Noting the Obvious About the U.S. Border

Borders have been on my mind lately. Unlike some of my friends on the Old Right, I do not think Russian President Vladimir Putin is a pious, virtuous man, although I do admire his obvious virility and understand his contempt for girly Western leaders. But this fellow has been up to mischief. Right now he is moving Russian troops into two Ukrainian breakaway regions, Donetsk and Luhansk, while 140,000 well-armed Russian troops have been massed on the Ukrainian border. 

Putin, who is an expansion-minded Russian nationalist, is trying to retrieve whatever he can of the former Soviet empire—or, perhaps more accurately put, of the Russian empire before World War I. While I can appreciate Putin’s patriotism and talking back to cultural radicals in the West, I also think his geopolitical ambitions spell danger for Russia’s neighbors. It therefore strikes me as appropriate, although not necessarily an effective response, to place severe sanctions on the Russian government for being in the process of gobbling up two Ukrainian provinces. Russia conceded those territories to the Ukrainian republic in the Budapest Memorandum in 1994 in return for an agreement by the Ukrainians to divest themselves of nuclear weapons put there by the Soviet government. 

This show of displeasure should be done without neoconservative boilerplate rhetoric about “saving democracy” and human rights. The Ukrainian government, which is corrupt, repressive, and which was installed by the Obama Administration, hardly constitutes a paradigm of self-government. Moreover, the police state that Justin Trudeau is now establishing north of our border should be of more concern to us than what is happening in two Russophone Ukrainian provinces on the Russian border. We may be justified in discouraging Russian expansion at the expense of vulnerable neighbors, but I’m not sure any vital American interest is at stake in this situation. The comparisons now being made between the Russian president and Hitler are grotesquely hyperbolic; and the denunciation of Putin on the front page of Tuesday’s New York Post as a “madman” who “rants” reads like the kind of blah-blah I have heard from the usual suspects before. 

What is happening on Ukraine’s eastern border in any case pales in significance beside the planned disaster that is unfolding along our southern border. 

This chaos, which has lasted more than a year, is deliberate and intended to further one obvious goal, which is to create a permanent Democratic majority in the United States. The Democrats transport their treasured illegal aliens to various parts of the country, where they are needed to increase the Democratic vote. While the Biden Administration is inserting a goodly number of “undocumented” visitors in Texas, it is flying other ones in the dead of night to, among other places, an airport in Bethlehem, Pennsylvania, situated 70 miles from my home. This area was not chosen at random. Pennsylvania right now is a purplish state and if the newcomers can be processed quickly enough, they may help turn those areas where they are being deposited permanently blue.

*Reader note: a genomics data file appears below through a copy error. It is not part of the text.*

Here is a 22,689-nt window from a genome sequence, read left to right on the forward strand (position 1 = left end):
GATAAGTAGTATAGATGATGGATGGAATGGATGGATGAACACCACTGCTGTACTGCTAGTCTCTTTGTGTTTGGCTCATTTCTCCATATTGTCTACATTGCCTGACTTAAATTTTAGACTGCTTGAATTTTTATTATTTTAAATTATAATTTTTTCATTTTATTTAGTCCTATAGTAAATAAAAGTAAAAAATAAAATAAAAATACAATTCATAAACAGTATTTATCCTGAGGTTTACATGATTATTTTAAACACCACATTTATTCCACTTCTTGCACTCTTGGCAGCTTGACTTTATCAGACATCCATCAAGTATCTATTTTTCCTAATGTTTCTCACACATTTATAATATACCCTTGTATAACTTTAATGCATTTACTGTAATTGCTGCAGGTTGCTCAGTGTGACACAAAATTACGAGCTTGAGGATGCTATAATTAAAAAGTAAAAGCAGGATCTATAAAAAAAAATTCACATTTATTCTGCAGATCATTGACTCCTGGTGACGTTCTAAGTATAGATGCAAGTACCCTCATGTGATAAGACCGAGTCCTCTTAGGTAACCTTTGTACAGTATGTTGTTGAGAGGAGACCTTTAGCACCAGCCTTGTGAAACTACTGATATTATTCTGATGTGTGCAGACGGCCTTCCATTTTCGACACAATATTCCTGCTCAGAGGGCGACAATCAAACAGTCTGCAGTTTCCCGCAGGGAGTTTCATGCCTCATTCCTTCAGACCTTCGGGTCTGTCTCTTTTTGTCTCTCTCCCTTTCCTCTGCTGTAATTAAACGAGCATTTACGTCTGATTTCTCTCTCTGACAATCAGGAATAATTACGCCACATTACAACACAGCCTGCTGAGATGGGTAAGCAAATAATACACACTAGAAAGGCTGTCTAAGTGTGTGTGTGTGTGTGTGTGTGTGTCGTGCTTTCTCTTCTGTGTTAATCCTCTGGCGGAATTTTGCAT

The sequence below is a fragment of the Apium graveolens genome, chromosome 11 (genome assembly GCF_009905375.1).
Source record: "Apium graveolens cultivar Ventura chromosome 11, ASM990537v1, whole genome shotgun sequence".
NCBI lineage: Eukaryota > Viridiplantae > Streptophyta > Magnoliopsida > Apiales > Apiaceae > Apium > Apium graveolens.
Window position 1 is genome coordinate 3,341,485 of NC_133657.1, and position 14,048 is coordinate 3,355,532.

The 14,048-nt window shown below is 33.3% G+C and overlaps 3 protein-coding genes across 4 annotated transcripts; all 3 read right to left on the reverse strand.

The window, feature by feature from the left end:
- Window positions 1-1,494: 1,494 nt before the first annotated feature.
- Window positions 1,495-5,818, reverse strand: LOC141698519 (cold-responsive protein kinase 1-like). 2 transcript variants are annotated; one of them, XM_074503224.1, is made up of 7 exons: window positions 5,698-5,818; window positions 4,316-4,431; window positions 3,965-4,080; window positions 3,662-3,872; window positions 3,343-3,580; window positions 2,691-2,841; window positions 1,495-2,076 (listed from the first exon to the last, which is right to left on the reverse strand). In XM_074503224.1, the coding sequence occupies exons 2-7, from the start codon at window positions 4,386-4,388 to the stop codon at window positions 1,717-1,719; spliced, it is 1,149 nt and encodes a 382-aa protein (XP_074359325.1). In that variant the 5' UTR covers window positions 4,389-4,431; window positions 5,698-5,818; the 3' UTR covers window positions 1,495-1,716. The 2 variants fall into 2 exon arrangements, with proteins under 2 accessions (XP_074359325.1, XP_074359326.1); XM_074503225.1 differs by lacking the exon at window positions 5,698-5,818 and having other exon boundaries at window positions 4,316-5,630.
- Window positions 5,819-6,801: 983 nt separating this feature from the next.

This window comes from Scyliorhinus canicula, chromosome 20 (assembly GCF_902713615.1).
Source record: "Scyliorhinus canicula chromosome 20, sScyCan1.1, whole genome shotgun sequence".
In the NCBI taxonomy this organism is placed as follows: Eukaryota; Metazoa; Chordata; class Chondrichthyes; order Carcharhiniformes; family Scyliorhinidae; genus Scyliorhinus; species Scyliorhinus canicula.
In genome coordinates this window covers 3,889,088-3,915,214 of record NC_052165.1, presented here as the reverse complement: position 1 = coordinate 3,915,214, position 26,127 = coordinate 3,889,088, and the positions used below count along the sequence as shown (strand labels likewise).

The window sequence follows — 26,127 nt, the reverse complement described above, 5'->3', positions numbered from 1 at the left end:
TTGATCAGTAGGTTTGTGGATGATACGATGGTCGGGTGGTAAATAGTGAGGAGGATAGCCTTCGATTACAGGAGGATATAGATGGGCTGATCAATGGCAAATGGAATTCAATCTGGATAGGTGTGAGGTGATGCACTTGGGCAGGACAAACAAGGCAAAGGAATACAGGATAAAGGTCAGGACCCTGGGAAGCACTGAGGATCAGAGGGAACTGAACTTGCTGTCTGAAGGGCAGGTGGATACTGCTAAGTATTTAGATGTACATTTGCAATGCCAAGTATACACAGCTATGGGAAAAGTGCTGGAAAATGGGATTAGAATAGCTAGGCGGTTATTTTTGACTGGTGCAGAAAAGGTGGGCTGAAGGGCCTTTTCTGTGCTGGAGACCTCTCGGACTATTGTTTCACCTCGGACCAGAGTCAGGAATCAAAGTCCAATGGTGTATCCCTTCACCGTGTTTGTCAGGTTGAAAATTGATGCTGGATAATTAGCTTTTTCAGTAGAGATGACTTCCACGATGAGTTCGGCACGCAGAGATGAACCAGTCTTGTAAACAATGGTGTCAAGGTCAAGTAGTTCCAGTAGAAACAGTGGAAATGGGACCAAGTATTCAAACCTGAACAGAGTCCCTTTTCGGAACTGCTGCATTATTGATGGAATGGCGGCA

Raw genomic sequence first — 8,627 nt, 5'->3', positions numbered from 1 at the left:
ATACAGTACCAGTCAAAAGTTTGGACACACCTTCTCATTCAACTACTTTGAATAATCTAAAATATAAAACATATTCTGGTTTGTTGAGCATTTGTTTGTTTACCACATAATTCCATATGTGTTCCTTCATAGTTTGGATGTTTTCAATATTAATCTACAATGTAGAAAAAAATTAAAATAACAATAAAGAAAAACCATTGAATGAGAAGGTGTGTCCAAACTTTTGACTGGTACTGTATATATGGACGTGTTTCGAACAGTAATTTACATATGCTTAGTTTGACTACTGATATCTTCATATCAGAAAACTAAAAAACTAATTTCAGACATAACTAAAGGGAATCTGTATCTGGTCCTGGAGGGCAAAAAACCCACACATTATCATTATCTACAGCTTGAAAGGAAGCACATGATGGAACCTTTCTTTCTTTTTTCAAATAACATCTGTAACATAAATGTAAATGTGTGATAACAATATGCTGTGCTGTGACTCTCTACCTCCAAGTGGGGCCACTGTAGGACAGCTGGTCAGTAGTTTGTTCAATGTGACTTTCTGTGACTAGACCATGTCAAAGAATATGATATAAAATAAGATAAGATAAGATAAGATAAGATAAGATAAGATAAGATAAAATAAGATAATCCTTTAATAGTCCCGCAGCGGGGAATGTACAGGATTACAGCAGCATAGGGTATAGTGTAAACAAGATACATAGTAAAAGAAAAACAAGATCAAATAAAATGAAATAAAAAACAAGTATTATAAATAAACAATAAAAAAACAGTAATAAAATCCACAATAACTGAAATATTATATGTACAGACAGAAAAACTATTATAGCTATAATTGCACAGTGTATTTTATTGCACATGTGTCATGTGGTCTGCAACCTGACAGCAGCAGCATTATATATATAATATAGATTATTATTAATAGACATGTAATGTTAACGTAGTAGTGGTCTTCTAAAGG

Since the Democrats are pressed working on this demographic transformation, they are ignoring certain niceties, for example, whether those they are moving around the electoral chessboard are infected with COVID-19, connected to drug cartels, or marked by prior criminal convictions. The reason for this haste is apparent. Biden’s party will almost inevitably lose both houses of Congress in November. Even with the media trying to press its finger on the scale, the Democrats may also lose the presidential race in 2024. What this means is that the support for illegal border crossings has a near expiration date. By the beginning of next year there will be noisy pushback in Congress, which even weak links such as Senators Mitch McConnell (R-Ky.) and Susan Collins (R-Maine) will not be able to stop. 

I have also been struck by the failure or unwillingness of Republican politicians to note the obvious about Biden’s border policy. He is reducing border guards and providing passes for illegals to enter the country for a reason. To insist these policies are a “self-inflicted” mistake, as former Homeland Security Secretary Chad Wolf keeps suggesting, is to tell us nothing of significance. Encouraging masses of people to invade a rich country that provides multifarious social programs has had foreseeable results. It has allowed crime lords and drug cartels to run the operation, at a very high price. 

But the bleeding border has not come about because of an incompetent Democratic president, who just can’t seem to get a hold of the situation. Biden is carrying out a clever plan of flooding the country with what his advisers hope will be future Democratic voters. Since this explanation is the first one that comes to mind, I am astonished that Republican critics are treating this invasion as some kind of inadvertent botched job. It is no more that than Putin’s move into the Donbass is an accident.


About Paul Gottfried

Paul Edward Gottfried is the editor of Chronicles. An American paleoconservative philosopher, historian, and columnist, Gottfried is a former Horace Raffensperger Professor of Humanities at Elizabethtown College in Elizabethtown, Pennsylvania, as well as a Guggenheim recipient.

Photo: Asylum seekers board a bus to be transported to an immigration facility, after crossing the Mexico/USA border on February 21, 2022 in Yuma, Arizona. (Photo by Katie McTiernan/Anadolu Agency via Getty Images)

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